Soon, test can spot heart attack before it happens

London: Scientists claim they are very close to developing a simple and inexpensive blood test which could detect a heart attack two to three weeks before it happens, a breakthrough which they say could prove "the holy grail of heart medicine". The new test, which is expected to be available by next year and cost around Rs 5,000, is being developed by a team at the prestigious Scripps Research Institute in California.

It`s believed that the rapid blood test could accurately predict heart attack risks two to three weeks in advance. Then these patients could be given drugs to thin their blood and prevent the heart attack, the researchers said. Lead researcher Dr Eric Topol said it should be possible to have a simple blood test ready for use by the end of next year. "This could be an ideal way to diagnose a heart attack waiting to happen," he was quoted as saying by the Daily Mail.

"We have potentially moved much closer to the holy grail of cardiovascular medicine in terms of predicting those who are on the cusp of a heart attack," said study co-author Dr Paddy Barrett. Heart attacks and strokes remain the biggest killer after cancer worldwide, with more than 17 million people dying each year due to of cardiovascular ailments. Most heart attacks begin with the gradual cracking of an artery that has been damaged by smoking, high blood pressure or other factors. After several weeks, a blood clot seals the damage, blocking the blood supply in the process and causing a heart attack.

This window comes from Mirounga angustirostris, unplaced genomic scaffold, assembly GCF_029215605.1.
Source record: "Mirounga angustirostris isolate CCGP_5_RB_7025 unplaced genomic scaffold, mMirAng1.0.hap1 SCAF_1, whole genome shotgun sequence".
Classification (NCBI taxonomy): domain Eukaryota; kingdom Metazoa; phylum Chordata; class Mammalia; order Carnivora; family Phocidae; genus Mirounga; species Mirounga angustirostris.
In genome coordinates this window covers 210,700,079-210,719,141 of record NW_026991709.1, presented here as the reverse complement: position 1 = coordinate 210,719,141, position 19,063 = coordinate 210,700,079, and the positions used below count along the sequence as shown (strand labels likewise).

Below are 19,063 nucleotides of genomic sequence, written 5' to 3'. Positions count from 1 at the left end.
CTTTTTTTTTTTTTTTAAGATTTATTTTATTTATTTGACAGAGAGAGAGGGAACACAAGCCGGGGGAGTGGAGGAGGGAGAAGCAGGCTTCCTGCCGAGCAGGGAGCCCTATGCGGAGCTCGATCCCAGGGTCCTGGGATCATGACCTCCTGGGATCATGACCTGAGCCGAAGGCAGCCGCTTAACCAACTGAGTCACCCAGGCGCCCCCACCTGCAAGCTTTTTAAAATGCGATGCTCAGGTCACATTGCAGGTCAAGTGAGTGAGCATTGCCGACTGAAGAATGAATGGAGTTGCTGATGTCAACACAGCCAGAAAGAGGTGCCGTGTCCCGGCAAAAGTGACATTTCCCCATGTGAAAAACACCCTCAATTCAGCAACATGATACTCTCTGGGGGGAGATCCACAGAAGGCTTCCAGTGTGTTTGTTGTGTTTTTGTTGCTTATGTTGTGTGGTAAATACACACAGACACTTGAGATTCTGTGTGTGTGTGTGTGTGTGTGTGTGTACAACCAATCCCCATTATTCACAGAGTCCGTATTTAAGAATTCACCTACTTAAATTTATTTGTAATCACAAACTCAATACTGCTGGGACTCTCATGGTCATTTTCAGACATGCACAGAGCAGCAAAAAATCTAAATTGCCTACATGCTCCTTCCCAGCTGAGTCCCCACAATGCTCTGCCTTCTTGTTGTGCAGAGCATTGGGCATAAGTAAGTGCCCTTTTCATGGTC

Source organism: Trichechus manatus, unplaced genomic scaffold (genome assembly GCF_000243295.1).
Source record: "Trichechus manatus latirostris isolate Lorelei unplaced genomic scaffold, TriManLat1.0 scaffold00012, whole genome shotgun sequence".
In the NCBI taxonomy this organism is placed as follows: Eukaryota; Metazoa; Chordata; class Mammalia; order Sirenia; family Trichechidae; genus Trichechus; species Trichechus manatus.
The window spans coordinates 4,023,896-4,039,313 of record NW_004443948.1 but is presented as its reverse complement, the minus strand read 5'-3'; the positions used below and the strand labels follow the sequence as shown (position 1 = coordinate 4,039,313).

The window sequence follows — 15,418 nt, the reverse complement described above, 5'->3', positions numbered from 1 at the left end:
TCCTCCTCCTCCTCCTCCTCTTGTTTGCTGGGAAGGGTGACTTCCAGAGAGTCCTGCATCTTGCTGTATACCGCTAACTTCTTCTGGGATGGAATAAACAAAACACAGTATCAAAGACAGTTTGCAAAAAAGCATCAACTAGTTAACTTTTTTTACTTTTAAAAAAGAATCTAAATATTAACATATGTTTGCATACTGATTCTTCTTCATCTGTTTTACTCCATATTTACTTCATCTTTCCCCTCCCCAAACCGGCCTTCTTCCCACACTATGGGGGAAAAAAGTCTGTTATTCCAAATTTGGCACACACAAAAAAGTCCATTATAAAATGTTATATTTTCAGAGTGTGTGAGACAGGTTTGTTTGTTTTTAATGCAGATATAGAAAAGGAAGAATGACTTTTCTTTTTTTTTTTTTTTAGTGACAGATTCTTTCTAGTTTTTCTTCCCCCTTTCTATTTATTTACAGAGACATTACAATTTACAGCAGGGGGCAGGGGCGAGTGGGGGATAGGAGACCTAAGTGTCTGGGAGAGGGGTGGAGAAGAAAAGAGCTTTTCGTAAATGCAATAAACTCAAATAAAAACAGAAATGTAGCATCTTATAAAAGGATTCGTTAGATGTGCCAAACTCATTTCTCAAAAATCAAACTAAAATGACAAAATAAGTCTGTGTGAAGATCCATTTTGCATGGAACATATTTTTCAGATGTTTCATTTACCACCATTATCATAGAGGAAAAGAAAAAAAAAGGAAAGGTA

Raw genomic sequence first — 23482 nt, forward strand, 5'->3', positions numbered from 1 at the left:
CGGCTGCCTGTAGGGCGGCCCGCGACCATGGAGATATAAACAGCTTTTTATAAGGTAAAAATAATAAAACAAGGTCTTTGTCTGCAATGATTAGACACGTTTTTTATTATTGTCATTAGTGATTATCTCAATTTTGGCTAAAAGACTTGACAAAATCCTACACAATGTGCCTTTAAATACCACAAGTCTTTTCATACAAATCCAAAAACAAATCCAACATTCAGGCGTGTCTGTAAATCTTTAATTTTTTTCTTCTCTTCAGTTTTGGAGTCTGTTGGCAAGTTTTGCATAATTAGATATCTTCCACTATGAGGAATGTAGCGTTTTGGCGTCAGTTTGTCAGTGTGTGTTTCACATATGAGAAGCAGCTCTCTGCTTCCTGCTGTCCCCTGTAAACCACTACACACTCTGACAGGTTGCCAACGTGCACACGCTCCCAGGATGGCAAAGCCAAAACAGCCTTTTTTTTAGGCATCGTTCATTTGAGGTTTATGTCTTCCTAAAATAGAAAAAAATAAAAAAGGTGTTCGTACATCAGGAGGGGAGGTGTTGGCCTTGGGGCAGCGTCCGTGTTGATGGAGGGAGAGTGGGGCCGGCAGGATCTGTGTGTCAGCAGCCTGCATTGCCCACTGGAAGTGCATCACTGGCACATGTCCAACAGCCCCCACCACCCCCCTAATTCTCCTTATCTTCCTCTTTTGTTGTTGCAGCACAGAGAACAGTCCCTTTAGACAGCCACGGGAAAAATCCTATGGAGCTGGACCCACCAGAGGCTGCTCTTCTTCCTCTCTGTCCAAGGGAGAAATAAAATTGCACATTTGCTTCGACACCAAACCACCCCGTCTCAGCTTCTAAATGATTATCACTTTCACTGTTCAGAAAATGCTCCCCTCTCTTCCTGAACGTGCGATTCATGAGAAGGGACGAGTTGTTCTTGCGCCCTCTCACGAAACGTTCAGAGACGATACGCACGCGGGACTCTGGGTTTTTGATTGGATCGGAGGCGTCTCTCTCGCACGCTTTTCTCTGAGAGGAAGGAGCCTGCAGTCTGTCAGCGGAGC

Current tests of heart health are unable to pick up this cracking. In the new test, the researchers focused on endothelial cells that are released when arteries crack in the lead-up to a heart attack. They compared blood samples from heart attack patients and healthy people. This revealed differences in cells that lined the inside of the arteries before breaking off into the bloodstream. In heart-attack patients, these circulating endothelial cells were found to be much more numerous and abnormally large and mis-shapen.